Discover a new sense of belonging and help make your suburb the best it can be through our new neighbourhood portals.
The City of Melbourne is made up of unique neighbourhoods – Carlton, Parkville, East Melbourne, West Melbourne, North Melbourne, Kensington, Docklands, South Yarra, Southbank and the CBD.
On any given day, amazing things happen in each of these neighbourhoods. Ethiopian refugees learn and share basket weaving skills in Carlton. A small business owner supports a person in need in North Melbourne. Friendships are forged at a new pocket park in Southbank.
We’ve launched new neighbourhood portals to help you feel more connected and informed about community groups, events, resources, council projects and opportunities to have your say.
We invited some community champions to explore the neighbourhood portals and share their feedback.
Lisette Malatesta owns the milk-bar style East Melbourne General Store, which invites you to step into yesteryear for a one-stop shop of goods topped off with old-school community kindness.
She said the neighbourhood portals help new and established residents feel welcome and connected, learn about First Nations history, and be part of Council’s decision-making process on important topics.
‘The portals also support small businesses by increasing community awareness, and remove reliance on community groups by centralising key information on a site with great graphics and functionality,’ Lisette said.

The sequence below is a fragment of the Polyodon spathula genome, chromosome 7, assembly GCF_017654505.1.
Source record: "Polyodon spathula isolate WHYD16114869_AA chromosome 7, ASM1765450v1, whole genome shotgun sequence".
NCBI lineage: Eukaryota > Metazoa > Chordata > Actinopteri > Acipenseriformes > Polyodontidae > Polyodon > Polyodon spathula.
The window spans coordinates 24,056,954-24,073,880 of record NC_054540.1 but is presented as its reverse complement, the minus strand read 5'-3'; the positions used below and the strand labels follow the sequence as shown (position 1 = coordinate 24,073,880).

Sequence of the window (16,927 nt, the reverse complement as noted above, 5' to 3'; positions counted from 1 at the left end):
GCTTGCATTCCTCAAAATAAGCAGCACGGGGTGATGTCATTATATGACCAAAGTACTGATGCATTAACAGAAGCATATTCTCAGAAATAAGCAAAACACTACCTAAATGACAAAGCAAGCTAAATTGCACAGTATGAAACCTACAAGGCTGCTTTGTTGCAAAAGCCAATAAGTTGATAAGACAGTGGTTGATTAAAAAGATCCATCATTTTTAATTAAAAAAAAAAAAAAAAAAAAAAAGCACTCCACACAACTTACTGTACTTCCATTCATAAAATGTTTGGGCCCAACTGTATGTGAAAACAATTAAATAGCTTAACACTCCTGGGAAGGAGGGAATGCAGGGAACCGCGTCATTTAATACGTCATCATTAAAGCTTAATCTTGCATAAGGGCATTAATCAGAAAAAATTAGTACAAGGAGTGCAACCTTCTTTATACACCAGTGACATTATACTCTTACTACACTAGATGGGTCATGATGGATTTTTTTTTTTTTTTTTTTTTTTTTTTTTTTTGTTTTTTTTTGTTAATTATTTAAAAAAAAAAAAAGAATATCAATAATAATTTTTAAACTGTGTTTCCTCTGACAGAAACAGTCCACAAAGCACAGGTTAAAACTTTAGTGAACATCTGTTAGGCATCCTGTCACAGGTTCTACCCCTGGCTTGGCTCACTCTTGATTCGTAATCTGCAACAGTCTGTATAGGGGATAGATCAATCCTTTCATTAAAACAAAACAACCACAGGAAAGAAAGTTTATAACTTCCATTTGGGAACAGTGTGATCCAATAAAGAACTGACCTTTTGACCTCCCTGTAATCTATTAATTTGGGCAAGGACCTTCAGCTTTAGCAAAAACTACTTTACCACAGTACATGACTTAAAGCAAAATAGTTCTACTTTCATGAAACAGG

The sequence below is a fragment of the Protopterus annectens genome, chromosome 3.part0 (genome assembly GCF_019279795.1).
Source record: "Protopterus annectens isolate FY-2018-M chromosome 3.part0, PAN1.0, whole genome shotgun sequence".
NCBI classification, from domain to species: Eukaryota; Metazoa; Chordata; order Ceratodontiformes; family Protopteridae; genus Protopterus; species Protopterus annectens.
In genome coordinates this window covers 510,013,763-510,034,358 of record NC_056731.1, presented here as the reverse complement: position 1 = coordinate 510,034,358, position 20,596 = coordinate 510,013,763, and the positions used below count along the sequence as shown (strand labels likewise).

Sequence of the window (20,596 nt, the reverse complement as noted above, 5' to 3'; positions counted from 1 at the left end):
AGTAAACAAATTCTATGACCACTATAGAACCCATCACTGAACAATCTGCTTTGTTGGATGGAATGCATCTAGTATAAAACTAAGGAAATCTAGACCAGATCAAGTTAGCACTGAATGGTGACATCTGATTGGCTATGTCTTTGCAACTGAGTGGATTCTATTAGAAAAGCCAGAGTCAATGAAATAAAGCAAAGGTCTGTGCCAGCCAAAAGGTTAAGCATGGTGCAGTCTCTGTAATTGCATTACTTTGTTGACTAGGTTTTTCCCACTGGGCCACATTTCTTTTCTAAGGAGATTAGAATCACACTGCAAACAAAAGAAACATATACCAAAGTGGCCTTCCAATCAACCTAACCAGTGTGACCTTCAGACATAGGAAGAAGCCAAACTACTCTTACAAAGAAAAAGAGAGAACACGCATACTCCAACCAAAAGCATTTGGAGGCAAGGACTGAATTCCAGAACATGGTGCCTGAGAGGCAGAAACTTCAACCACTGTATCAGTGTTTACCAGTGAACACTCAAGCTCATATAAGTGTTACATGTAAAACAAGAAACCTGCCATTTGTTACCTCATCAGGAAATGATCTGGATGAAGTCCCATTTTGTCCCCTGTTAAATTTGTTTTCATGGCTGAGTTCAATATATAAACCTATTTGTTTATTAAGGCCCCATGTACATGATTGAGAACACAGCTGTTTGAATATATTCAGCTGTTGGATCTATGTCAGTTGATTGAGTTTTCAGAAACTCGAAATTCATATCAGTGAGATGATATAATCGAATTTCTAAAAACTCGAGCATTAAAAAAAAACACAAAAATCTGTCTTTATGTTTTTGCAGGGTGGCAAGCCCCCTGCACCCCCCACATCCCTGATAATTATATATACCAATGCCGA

‘These tools can help us achieve a more connected neighbourhood with more diversity and empathy, increased safety and less loneliness and isolation. A respectful, supportive place “where neighbours become good friends”.’
MaryKay Rauma from the Southbank3006 residents’ group said there wasn’t a comprehensive and up-to-date resource to connect residents prior to the Southbank Neighbourhood Portal:
‘The portal is an incredibly valuable tool to set the foundation for creating a connected community. A connected community is a caring community and caring communities thrive.’
MaryKay’s favourite features of the portal are the community stories and the interactive map showing local landmarks and services. She hopes the portal will help more locals become active in shaping Southbank’s future.
‘Quiet, green-lined streets that favour pedestrians over traffic, pocket parks, off-leash areas and community spaces where people can meet, exercise and take classes are critical,’ MaryKay said.
‘This is the infrastructure that draws humans together.’
Susan Henderson from East Melbourne Neighbour Network agrees that, before the portals, information about what’s available in the community was often difficult to find.
‘The one-stop for all activities and information is a huge benefit for residents,’ Susan said.
‘My vision for the future is that each local community will look after its own young, new, older, vulnerable and lonely members, supported by the City of Melbourne.’
Seven passionate neighbourhood partners are also on hand to hear your feedback and ‘connect the dots’ to empower local
people and guide city projects.